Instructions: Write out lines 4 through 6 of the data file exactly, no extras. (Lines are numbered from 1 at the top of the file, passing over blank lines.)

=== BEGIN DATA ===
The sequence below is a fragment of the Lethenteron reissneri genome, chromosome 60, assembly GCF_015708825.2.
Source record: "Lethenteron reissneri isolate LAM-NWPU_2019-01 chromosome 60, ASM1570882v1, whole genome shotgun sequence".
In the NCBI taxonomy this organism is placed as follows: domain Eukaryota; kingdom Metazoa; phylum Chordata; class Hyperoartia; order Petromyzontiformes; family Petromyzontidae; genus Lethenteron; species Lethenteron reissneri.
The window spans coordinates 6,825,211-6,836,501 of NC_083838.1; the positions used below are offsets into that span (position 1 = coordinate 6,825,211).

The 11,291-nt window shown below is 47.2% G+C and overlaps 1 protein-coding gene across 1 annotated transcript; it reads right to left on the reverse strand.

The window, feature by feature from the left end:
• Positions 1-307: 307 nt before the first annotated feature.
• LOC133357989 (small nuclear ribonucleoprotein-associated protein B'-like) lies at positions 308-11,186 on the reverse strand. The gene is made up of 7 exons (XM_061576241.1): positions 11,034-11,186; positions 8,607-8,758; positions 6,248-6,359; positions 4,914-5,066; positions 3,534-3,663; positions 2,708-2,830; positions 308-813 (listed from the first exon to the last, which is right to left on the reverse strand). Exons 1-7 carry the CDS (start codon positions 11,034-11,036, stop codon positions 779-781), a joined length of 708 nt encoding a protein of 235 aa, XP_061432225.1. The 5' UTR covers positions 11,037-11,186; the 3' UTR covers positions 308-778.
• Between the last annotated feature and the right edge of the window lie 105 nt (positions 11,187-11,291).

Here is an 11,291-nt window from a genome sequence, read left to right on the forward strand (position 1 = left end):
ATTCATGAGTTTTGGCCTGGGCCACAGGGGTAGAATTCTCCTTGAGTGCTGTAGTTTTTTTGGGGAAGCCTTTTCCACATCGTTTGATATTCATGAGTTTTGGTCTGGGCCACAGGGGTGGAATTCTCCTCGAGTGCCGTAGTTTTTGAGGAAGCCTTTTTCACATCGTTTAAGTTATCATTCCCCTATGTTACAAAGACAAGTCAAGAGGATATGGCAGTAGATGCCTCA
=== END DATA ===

The window spans coordinates 6,825,211-6,836,501 of NC_083838.1; the positions used below are offsets into that span (position 1 = coordinate 6,825,211).

The 11,291-nt window shown below is 47.2% G+C and overlaps 1 protein-coding gene across 1 annotated transcript; it reads right to left on the reverse strand.

The window, feature by feature from the left end: